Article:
I am on Private Disk v 2.09. I close my files and every time I try to disconnect a drive letter I get the message:
There are files currently opened on disk Z:\
I feel that my data is not closing correctly. My question is how do I find out what file(s) are still open and how do I close them?
Quite often a volume can be used by a service, or another process that is running in the background - which makes it difficult to detect. In such cases, the best approach is to use a tool that monitors all the file activity that goes on in the system, and examine the list of processes that interfere with files located on the specific volume.
One such tool is Process Monitor; among many things, it can show which programs are working with data on a specific volume.
All you have to do is close these programs, and try to dismount the volume again.
If you see an unknown program accessing the volume, and you don't know how to close it (or you are not sure whether "killing the process" will have any serious consequences or not), look up the name of the program in a search engine and that will give you enough details to make a correct decision.
Private Disk’s manual says that I can create virtual encrypted drives of terabytes in size, but when I try to create one, I am limited to 4 GB, why?
The problem is caused by the fact that the file system of the drive on which you intend to create the encrypted image is FAT32. This file system has a 'natural' limitation for the maximum file size it can handle, which is 4GB. Note that the partition itself can have a greater size, but you will not be able to create files greater than 4GB. Most often this pops up when you play with video editing software (as uncompressed video files are pretty large), or when you try to backup a DVD. Of course, the same applies to encrypted partitions created by Private Disk, since they are “just a file” that resides on your drive.
So, how to exceed the 4GB file size limit?
There is no solution to this problem, because FAT32 imposes this limitation by design. Now that you understand that, here's a workaround that is good enough for practical purposes.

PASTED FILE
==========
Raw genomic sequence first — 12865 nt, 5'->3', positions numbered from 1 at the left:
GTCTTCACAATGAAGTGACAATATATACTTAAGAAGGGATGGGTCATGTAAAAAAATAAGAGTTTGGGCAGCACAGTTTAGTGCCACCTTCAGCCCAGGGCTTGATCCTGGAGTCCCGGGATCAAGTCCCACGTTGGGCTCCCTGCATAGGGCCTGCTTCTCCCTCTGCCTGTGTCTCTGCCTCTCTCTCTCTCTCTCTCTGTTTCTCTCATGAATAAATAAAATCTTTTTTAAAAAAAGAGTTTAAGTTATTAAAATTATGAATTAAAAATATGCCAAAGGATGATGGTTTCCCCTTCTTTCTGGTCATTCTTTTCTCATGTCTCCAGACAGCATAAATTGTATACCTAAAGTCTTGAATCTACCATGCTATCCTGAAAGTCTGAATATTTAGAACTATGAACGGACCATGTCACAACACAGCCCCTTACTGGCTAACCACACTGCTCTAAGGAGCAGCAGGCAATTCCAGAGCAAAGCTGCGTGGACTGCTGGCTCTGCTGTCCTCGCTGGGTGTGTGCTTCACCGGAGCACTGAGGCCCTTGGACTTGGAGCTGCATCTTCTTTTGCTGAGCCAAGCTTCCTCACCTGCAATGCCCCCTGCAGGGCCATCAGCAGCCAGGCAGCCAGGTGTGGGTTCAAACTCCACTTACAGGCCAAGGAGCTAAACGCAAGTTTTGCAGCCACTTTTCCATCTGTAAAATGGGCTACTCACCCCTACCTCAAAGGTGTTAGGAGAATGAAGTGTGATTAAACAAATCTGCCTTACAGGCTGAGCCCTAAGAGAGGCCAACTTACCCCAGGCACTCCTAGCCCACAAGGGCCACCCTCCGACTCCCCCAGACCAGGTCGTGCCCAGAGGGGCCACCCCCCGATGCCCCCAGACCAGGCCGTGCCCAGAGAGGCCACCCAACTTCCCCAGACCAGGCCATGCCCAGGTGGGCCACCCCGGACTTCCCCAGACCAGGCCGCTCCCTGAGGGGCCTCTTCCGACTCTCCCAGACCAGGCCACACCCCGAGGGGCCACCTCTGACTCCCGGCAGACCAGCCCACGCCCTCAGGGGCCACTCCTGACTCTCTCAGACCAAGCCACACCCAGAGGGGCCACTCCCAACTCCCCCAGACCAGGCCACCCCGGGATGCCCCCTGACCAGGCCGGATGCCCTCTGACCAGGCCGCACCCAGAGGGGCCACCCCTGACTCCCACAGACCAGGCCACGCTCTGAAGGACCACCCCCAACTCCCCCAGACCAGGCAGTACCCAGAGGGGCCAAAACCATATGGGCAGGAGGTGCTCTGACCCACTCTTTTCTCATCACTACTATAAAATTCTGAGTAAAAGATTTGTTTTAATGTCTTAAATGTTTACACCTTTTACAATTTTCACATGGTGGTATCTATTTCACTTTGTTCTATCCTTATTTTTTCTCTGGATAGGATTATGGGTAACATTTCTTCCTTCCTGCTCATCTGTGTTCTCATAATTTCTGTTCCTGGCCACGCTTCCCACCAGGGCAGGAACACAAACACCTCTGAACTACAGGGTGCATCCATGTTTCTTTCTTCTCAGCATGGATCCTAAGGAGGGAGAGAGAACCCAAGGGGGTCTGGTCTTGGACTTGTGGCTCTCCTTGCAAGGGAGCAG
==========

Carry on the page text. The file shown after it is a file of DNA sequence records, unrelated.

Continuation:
You can solve the problem by converting the partition on which you intend to create the image to NTFS. NTFS is a progressive file-system, which is fault-tolerant and more efficient than FAT32, it also allows you to handle files of a greater size and provides many other improvements. Those other improvements are beyond the scope of this story, however I will make a little sub-story that explains why people are afraid of NTFS.
My observations have shown that the #1 ‘excuse’ is “but if my Windows crashes, and I boot from a floppy, I will not see my partitions and my data cannot be backed up”. That is a reasonable argument, but here’s a counter argument – since I’ve switched to Windows 2000 and then to Windows XP (to which NTFS is native), I have NEVER had the need to boot from a floppy to recover from a disaster, because there were NO disasters.
How to convert a partition to NTFS?
There are several ways to do that, for instance, you can apply third-party utilities that promise to do it without a hassle. But why pay for a program if Windows comes with a nice little tool that does the trick in no time?
Windows' native conversion utility is called convert. It works from the command prompt (don’t let that scare you), here is an example [assuming the drive letter is G:]
convert G: /FS:NTFS
press enter and watch the magic happen. If the drive you try to convert is your system drive, i.e. the disk on which the currently loaded Windows resides, you will be told that you need to restart the computer and let the conversion happen before the system loads. This is a fully automatic process, so there will be no hi-tech questions you won’t be able to handle. Just make sure that you have sufficient free space on the partition, so that there’s room for temporary files that are created during the process; note that Windows will warn you if there is not enough space on the partition.
The conversion procedure is a safe one, I have never seen it fail, but still - extra security measures will never hurt. I advise you to backup your critical data, so that in case something goes wrong during the conversion process - you will not lose any files. Either way, regular backups are a wise thing to do, and if they aren’t a part of your practice, take a look at this guide – the importance of backups: don’t wait until disaster strikes.
The screenshot illustrates the process:
1. press start\run
2. type cmd (then press enter; this will open the command prompt)
3. type convert d: /fs:ntfs (substitute d: with the letter of the partition you wish to convert, then press enter)
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